Running Government as a Business

Running Government Like a Business

I’ve worked in the business world for quite some time now. From private to public companies, startups to established corporations, employee to contractor. I even had my own company for a dozen years. So I think I have a fairly broad understanding. Still, I’ve never really bought into the idea that being a successful business person necessarily will make you a good public servant.
Sure, things like the desire to be in charge, being a good steward of resources, knowing when to inspire and when to delegate — those are going to be helpful whether you’re CEO or governor. But functionally, the two jobs are very different animals. An elected leader needs to embrace the integrity of a purposely restricted system (laws); private business owners are ultimately only responsible to themselves.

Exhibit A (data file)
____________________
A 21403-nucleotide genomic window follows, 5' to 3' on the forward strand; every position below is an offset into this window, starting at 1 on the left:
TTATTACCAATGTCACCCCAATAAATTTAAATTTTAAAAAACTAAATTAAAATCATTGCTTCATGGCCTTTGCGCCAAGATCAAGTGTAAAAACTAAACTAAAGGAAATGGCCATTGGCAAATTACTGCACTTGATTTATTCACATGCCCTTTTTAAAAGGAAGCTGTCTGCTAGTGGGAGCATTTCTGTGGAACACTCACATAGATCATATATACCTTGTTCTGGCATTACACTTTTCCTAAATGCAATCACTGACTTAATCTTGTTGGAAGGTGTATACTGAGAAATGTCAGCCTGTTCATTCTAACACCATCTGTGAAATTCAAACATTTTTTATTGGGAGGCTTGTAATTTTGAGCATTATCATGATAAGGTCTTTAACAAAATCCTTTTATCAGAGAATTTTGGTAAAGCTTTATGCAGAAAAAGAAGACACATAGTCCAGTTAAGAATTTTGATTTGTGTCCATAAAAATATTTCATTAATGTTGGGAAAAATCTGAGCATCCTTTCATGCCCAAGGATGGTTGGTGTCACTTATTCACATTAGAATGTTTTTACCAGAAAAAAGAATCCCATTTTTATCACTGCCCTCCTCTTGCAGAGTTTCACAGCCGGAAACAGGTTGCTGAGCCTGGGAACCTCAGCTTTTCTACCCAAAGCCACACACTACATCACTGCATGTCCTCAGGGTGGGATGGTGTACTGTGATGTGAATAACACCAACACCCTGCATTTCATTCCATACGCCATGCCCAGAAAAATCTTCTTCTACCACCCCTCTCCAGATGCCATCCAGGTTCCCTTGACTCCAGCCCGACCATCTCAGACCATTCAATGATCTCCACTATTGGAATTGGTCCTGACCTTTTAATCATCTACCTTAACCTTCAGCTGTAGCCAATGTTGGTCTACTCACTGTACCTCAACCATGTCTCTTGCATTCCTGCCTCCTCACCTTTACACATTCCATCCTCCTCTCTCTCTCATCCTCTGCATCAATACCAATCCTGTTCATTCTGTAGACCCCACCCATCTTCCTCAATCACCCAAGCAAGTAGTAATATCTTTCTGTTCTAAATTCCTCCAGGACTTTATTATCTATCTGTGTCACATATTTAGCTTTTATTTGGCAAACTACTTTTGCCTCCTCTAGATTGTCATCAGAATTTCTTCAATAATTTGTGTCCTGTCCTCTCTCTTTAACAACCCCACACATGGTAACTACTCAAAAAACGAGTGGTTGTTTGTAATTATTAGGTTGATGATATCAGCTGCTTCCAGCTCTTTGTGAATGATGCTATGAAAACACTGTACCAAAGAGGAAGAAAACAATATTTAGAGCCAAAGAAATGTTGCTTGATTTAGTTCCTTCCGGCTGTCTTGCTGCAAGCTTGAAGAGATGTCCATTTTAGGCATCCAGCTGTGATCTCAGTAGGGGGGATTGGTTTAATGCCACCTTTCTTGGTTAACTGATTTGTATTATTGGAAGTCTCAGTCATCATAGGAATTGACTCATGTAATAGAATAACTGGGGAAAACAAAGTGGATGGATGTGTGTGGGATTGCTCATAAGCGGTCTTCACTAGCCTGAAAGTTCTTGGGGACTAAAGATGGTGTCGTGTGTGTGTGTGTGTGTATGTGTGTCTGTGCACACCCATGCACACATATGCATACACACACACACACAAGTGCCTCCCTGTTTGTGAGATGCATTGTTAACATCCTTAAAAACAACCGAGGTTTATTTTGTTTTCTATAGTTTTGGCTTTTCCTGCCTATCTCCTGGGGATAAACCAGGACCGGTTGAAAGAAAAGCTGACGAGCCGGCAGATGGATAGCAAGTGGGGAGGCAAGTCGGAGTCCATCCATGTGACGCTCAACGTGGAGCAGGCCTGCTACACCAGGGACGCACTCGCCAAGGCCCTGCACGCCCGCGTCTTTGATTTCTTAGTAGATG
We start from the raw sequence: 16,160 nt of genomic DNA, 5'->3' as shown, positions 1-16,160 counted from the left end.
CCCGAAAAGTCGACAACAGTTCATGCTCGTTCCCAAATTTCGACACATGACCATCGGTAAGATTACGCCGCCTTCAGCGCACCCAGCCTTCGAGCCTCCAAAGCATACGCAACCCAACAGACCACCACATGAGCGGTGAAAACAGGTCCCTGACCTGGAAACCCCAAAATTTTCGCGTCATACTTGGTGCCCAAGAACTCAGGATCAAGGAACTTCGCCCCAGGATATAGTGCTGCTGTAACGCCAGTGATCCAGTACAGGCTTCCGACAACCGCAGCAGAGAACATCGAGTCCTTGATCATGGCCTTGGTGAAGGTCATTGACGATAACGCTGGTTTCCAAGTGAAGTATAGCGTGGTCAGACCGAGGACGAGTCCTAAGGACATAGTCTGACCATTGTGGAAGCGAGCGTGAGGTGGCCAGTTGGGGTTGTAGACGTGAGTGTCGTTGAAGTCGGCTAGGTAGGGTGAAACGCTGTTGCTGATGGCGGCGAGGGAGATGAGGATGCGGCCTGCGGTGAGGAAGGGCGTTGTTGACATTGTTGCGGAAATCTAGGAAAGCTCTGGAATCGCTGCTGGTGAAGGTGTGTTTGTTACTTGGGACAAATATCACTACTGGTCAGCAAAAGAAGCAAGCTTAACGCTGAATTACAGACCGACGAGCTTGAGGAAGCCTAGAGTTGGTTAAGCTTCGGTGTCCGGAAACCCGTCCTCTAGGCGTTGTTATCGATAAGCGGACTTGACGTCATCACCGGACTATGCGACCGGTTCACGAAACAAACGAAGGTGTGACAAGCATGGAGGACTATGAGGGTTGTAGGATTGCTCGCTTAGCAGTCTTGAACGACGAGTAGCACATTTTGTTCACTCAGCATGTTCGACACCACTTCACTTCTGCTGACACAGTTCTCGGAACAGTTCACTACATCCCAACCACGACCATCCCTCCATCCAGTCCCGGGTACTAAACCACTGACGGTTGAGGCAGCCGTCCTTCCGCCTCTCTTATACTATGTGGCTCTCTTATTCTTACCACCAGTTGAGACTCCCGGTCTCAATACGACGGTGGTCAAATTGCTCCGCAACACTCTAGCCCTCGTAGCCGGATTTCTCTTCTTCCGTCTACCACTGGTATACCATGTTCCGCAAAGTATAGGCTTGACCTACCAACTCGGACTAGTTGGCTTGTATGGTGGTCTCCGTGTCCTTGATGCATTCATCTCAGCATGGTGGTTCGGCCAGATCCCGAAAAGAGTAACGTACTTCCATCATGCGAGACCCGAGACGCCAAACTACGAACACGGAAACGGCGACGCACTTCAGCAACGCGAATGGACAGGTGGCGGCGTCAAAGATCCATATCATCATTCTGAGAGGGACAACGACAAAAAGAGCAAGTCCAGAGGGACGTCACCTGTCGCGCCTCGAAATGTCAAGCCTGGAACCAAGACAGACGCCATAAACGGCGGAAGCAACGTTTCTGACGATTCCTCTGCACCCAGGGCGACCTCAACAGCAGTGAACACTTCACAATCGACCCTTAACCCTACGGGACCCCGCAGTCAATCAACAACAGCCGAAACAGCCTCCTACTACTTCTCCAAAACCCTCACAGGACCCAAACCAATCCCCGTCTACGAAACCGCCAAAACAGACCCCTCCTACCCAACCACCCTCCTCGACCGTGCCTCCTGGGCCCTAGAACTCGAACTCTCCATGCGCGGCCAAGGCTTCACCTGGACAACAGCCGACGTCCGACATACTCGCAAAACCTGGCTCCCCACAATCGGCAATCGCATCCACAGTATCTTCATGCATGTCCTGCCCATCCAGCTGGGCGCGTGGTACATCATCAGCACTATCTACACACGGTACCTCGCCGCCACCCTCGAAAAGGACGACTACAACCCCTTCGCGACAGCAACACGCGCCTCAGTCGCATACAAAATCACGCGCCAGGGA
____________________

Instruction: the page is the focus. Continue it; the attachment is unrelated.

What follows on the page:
It scares me when those promoting the idea don’t seem to be aware of the differences (or willfully ignore them). Ironically, many of Donald Trump’s standard business practices align more readily with the worst behaviors of a government bureaucrat: reneging on deals, aggressive deficit spending, opaque and authoritarian rule.
I just don’t see how “I will run the government like a business” would be an easy sell to Michigan voters. Especially when Governor Snyder already seems to have, um, poisoned those waters.

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